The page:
Judge Andrea Peeples says having an honest interpreter is crucial. She recalls a case she heard when she first hit the bench, during which a brother was interpreting for his sister.
“While I was saying something to the effect of, ‘It’s a minor misdemeanor, your first speeding ticket, minimal fine.’ He was saying, someone translated it for me later, that she was a goat and that she had embarrassed the family by bringing the shame on,” Peeples says.
Peeples had no idea what the interpreter was saying, and she could not understand why the woman was crying. That experience taught her that accurate interpretation is key – and it affects more than just immigrants who don’t speak English.
“If you’re Joe Smith in Upper Arlington, and your car is struck by someone who speaks Bhutanese,” Peeples says, “we can’t go forward in that trial, you’re not going to get restitution for your insurance if the defendant doesn’t have an interpreter and can’t participate in the case.”
There are just a handful of Nepali court interpreters in Ohio, a state with a Bhutanese-Nepalese population of around 42,000. In comparison, the Ohio Supreme Court lists just 30 Nepali speakers in its internal database.
People participating in the U.S. legal system have the right to legal representation, but that that right can be literally lost in translation without an interpreter. And in Franklin County’s Bhutanese-Nepalese community, the largest in the country, the problem is becoming more common.
Becoming An Interpreter
The Ohio Supreme Court’s language services program oversees training and certification for interpreters. Program manager Bruno Romero says it is a challenge to find interpreters who speak less-common foreign languages like Nepali.
“It’s a small community that has a refugee track,” Romero says. “What I mean by that is, they tend to come from refugee camps, so there’s a particular kind of experience they have.”
Romero says as a community predominantly made up of refugees, most Bhutanese-Nepalese residents know very little if any English.
“Not sufficient enough to become interpreters in the same vein that you see interpreters in the Spanish language and representing the Spanish community, or Russian or French," he says.
Romero says there are probably 150 languages spoken in Ohio. Of those, the state certifies interpreters for 20, including Arabic, Cantonese, Korean, Mandarin, Russian, Spanish, Vietnamese and Somali. To pass the certification, interpreters must pass an oral and written test.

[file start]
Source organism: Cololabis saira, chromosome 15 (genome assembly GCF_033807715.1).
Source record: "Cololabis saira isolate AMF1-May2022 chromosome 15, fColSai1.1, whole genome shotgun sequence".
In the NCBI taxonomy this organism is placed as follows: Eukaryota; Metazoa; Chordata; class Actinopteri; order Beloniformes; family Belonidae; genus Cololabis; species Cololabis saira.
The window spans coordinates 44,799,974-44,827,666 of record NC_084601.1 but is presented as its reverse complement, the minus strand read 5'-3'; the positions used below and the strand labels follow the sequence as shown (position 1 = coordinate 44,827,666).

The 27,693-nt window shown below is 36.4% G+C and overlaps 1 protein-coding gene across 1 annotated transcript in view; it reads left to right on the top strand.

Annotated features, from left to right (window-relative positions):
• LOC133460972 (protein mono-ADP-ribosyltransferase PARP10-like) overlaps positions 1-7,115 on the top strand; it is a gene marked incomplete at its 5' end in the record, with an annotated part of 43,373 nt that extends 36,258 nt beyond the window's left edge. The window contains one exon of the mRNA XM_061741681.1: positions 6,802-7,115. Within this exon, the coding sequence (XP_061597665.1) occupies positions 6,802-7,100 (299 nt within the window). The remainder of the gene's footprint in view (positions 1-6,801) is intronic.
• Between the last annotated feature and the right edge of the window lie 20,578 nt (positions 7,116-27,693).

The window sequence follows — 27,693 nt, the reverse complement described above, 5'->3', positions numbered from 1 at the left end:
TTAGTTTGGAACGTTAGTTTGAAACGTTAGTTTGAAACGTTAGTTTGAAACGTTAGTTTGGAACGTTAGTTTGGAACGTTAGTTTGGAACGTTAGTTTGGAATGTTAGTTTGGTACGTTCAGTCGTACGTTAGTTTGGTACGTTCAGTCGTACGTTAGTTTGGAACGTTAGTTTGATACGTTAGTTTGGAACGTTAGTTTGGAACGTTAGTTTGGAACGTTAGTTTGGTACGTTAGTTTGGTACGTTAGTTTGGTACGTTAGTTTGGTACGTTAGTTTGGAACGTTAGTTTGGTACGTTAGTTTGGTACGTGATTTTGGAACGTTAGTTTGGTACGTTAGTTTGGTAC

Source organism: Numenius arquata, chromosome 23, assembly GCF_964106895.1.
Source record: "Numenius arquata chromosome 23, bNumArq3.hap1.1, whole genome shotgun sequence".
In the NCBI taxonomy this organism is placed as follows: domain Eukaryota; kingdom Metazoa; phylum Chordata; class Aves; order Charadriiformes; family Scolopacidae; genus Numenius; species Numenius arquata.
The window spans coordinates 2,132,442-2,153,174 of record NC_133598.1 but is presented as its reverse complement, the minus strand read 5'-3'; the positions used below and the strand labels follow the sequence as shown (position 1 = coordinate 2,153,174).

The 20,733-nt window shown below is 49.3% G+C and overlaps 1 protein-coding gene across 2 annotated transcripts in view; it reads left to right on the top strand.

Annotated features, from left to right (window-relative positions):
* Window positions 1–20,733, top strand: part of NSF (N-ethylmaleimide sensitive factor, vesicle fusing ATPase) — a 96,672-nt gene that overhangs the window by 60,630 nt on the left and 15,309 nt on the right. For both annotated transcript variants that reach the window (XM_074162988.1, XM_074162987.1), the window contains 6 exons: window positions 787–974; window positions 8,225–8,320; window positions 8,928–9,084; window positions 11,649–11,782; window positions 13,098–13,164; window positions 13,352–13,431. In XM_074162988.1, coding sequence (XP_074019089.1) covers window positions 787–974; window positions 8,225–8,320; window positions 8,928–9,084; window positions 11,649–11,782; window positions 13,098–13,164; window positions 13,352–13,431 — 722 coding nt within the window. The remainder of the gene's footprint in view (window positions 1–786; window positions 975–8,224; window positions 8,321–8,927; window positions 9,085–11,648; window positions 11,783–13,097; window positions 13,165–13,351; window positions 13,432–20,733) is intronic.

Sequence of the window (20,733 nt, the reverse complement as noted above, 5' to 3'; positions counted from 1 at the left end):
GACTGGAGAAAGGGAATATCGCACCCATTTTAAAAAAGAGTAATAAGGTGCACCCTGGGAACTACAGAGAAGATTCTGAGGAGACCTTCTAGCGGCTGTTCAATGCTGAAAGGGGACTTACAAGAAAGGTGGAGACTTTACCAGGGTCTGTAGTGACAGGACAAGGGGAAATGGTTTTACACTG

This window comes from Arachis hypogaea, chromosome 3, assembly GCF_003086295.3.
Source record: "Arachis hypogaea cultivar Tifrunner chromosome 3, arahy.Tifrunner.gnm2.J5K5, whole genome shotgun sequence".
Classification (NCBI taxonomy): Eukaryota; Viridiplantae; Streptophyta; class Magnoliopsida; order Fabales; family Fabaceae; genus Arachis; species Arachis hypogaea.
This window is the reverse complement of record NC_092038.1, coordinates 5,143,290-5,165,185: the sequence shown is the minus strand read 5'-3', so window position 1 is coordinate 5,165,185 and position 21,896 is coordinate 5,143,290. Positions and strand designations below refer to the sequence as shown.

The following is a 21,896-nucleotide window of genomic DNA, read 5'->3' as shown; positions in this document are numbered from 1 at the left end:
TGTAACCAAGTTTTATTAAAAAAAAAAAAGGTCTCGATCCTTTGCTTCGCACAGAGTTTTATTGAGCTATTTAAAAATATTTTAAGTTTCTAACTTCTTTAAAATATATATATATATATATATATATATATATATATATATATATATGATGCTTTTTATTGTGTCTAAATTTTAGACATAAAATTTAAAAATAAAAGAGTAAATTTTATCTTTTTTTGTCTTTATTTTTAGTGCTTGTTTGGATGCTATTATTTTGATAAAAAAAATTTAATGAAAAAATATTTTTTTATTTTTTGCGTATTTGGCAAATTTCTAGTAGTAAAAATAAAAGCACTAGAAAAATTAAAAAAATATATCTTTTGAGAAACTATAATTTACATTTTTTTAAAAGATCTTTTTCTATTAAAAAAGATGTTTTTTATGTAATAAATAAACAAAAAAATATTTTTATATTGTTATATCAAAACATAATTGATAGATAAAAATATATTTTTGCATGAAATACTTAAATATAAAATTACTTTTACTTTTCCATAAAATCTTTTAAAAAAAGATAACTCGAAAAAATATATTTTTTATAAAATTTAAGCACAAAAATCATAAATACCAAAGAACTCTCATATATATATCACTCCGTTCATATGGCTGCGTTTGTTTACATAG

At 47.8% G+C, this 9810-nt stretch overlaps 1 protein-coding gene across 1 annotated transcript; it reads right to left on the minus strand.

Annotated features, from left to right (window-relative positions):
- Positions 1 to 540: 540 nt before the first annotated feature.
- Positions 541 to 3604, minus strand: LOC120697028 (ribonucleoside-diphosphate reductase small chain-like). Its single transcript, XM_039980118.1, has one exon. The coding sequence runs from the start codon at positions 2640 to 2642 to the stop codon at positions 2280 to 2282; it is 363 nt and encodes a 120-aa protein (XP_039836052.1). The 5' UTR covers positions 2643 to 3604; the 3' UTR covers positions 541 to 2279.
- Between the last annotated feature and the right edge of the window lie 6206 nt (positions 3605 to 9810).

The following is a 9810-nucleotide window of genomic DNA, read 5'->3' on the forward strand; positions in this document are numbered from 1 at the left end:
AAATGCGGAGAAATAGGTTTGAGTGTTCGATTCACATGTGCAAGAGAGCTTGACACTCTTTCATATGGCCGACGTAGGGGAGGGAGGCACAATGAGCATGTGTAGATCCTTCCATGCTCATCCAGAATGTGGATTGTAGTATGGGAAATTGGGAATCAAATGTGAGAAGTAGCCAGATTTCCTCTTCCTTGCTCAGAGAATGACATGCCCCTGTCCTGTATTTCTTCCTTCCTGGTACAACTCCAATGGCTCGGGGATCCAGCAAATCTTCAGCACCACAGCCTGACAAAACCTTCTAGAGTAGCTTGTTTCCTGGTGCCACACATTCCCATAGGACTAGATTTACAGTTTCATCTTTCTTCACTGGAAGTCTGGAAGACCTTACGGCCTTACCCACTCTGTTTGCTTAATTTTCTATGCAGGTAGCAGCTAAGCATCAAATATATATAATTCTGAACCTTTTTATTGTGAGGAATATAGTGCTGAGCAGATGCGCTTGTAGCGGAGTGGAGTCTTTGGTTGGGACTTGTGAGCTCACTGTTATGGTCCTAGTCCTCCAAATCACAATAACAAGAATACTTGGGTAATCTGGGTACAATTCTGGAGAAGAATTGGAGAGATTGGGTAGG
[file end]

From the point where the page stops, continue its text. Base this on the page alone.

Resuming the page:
Padam Adhikari took up medical interpreting when he realized miscommunication was causing people to get services they didn’t want.
“I was very startled with the news I got from my community, that the young children, those who are born here in Columbus, they got circumcised, which is against my culture, and even my community people were unaware of that,” Adhikari says.
More Nepali Cases
A health and science teacher back home, Adhikari then added started court interpreting, a field with a growing caseload of Nepali speakers.
“Actually around 2012, there were maybe a few cases. In 2013, more cases is coming up. In 2014, maybe around 100 cases,” Adhikari says. “After that, I started more than 300, 400, around 500 now from the municipal court.”
Columbus' North Side is home to the largest group of Bhutanese-Nepalese people living in the U.S., with a citywide population of 27,000 people. And Columbus city officials estimate the population has increased by nearly 400 percent in the past eight years.
But there is no centralized reporting system for the demand of language interpreters, so the state can only estimate how many people need an interpreter.
Tara Acharya became an interpreter a couple of years ago.
“Lately, the cases have been growing," Acharya says. "I have been receiving calls and emails from Supreme Court of Ohio. The demand has been growing lately than it was before."
Acharya says he gets multiple emails and phone calls a week asking for help interpreting. But often, his full-time job and family responsibilities keep him accepting assignments.
“Also, if there is a possible way for the Supreme Court of Ohio or anybody else to hire someone as fulltime or something, because then the interpreter could have a secure job,” Acharya says.
There is no standard pay for interpreters, who can make anywhere between $15 and $75 per hour.
“The ability to make a living as a court interpreter in languages that do not have significant volume, make it nearly impossible to attract and retain people in the system,” Romero said in an email.
Peeples says the system needs people who are looking first to help the community.
“You have to have a good heart," Peeples says, "because I don’t know that anyone’s actually paid enough to interpret some of these cases.”